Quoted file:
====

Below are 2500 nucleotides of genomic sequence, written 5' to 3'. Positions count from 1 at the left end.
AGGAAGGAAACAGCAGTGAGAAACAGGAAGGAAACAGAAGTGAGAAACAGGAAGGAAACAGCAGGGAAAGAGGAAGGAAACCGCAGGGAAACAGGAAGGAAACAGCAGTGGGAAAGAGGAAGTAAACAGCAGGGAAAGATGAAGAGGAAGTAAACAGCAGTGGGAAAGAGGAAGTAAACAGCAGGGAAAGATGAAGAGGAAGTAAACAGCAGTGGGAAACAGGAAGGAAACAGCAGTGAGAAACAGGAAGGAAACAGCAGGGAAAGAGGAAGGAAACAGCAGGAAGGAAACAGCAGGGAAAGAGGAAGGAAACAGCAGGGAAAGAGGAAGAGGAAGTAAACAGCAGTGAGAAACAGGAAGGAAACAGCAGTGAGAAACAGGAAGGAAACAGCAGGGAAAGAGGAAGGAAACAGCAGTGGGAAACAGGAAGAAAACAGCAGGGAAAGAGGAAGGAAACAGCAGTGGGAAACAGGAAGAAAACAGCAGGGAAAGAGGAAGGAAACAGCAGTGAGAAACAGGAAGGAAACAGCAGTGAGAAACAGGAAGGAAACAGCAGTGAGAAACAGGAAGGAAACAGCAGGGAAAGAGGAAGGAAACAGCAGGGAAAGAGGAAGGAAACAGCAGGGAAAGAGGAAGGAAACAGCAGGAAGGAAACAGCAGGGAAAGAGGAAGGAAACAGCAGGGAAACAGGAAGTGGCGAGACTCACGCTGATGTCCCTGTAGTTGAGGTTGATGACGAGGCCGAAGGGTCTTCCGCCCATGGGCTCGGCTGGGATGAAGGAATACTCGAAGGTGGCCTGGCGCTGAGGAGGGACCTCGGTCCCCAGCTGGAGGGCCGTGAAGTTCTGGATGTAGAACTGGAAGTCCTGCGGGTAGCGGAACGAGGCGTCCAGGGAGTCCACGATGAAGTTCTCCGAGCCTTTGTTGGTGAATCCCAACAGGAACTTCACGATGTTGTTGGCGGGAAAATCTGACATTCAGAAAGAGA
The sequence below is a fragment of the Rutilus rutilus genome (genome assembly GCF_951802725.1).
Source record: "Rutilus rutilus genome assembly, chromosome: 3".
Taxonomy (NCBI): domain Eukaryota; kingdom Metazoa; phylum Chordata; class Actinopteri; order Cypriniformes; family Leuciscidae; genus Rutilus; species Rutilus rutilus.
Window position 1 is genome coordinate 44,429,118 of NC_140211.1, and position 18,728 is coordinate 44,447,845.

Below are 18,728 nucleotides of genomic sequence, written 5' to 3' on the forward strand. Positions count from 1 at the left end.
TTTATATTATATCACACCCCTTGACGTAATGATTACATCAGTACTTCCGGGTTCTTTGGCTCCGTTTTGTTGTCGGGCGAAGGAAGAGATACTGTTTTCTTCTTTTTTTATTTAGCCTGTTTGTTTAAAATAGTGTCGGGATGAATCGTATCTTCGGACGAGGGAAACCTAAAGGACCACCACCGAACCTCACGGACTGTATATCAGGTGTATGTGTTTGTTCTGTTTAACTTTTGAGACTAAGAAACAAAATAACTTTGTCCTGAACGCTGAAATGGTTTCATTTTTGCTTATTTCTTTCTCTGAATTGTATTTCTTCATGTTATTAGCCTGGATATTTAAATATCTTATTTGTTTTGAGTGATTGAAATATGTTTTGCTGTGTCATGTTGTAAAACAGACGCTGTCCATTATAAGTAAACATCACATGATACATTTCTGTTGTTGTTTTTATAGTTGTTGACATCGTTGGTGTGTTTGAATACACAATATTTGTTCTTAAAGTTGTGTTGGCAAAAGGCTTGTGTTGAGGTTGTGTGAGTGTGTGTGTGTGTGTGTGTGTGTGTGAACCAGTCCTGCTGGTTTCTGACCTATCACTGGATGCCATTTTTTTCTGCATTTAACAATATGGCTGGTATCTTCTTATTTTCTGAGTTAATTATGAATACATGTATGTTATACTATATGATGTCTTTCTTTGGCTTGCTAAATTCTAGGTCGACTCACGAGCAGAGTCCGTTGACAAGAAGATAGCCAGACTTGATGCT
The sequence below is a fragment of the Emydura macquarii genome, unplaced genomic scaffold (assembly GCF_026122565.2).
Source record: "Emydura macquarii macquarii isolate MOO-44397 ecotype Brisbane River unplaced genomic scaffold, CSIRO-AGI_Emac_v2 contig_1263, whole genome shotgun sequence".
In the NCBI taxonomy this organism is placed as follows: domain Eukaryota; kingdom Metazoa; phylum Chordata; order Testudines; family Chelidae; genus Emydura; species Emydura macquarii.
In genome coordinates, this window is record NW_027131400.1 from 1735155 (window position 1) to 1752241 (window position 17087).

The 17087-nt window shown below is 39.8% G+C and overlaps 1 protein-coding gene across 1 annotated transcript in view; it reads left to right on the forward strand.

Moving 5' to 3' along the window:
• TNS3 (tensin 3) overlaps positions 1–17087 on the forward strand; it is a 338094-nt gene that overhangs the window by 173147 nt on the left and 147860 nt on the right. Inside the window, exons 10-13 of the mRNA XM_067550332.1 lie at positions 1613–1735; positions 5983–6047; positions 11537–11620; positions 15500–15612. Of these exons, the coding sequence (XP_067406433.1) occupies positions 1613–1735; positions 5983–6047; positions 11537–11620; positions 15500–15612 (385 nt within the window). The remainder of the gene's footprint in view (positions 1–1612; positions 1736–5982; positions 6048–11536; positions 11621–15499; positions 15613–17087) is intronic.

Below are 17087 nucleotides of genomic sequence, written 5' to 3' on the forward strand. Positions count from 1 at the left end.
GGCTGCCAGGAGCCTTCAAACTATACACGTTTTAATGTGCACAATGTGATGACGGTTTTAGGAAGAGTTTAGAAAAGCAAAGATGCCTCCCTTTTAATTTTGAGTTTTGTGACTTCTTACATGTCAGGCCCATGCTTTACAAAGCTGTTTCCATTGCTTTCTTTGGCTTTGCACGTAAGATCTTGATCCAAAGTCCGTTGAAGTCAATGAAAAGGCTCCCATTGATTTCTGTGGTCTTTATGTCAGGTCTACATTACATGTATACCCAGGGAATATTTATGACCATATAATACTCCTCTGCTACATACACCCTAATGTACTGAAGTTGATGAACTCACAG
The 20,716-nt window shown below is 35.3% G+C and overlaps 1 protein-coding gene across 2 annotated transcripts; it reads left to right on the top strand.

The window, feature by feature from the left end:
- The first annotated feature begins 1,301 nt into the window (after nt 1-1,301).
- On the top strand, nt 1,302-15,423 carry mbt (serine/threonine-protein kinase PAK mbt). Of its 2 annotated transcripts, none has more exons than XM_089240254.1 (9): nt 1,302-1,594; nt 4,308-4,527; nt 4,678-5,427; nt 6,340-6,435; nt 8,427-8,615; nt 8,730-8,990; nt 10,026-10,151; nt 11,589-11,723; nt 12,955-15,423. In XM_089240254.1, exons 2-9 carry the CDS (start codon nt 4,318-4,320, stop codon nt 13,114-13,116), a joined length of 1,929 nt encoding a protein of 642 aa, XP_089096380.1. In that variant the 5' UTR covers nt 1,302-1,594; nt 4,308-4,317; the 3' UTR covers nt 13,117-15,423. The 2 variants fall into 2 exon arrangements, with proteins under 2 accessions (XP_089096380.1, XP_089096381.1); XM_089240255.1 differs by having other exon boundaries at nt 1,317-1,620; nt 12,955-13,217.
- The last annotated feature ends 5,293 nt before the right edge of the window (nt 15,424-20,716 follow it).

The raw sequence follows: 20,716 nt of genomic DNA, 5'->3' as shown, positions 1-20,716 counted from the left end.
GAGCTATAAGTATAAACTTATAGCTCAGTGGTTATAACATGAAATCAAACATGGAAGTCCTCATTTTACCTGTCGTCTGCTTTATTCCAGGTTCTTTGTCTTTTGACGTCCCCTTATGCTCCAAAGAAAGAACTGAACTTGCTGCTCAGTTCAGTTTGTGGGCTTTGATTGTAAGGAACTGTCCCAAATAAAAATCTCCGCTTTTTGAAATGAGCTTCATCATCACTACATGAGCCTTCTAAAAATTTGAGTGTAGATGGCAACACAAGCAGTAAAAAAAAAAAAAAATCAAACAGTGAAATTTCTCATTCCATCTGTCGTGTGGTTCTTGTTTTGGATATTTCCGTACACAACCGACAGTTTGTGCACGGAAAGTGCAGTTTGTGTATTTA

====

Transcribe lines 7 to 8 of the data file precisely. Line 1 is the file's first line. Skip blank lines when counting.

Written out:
Below are 18,728 nucleotides of genomic sequence, written 5' to 3' on the forward strand. Positions count from 1 at the left end.
TTTATATTATATCACACCCCTTGACGTAATGATTACATCAGTACTTCCGGGTTCTTTGGCTCCGTTTTGTTGTCGGGCGAAGGAAGAGATACTGTTTTCTTCTTTTTTTATTTAGCCTGTTTGTTTAAAATAGTGTCGGGATGAATCGTATCTTCGGACGAGGGAAACCTAAAGGACCACCACCGAACCTCACGGACTGTATATCAGGTGTATGTGTTTGTTCTGTTTAACTTTTGAGACTAAGAAACAAAATAACTTTGTCCTGAACGCTGAAATGGTTTCATTTTTGCTTATTTCTTTCTCTGAATTGTATTTCTTCATGTTATTAGCCTGGATATTTAAATATCTTATTTGTTTTGAGTGATTGAAATATGTTTTGCTGTGTCATGTTGTAAAACAGACGCTGTCCATTATAAGTAAACATCACATGATACATTTCTGTTGTTGTTTTTATAGTTGTTGACATCGTTGGTGTGTTTGAATACACAATATTTGTTCTTAAAGTTGTGTTGGCAAAAGGCTTGTGTTGAGGTTGTGTGAGTGTGTGTGTGTGTGTGTGTGTGTGTGAACCAGTCCTGCTGGTTTCTGACCTATCACTGGATGCCATTTTTTTCTGCATTTAACAATATGGCTGGTATCTTCTTATTTTCTGAGTTAATTATGAATACATGTATGTTATACTATATGATGTCTTTCTTTGGCTTGCTAAATTCTAGGTCGACTCACGAGCAGAGTCCGTTGACAAGAAGATAGCCAGACTTGATGCT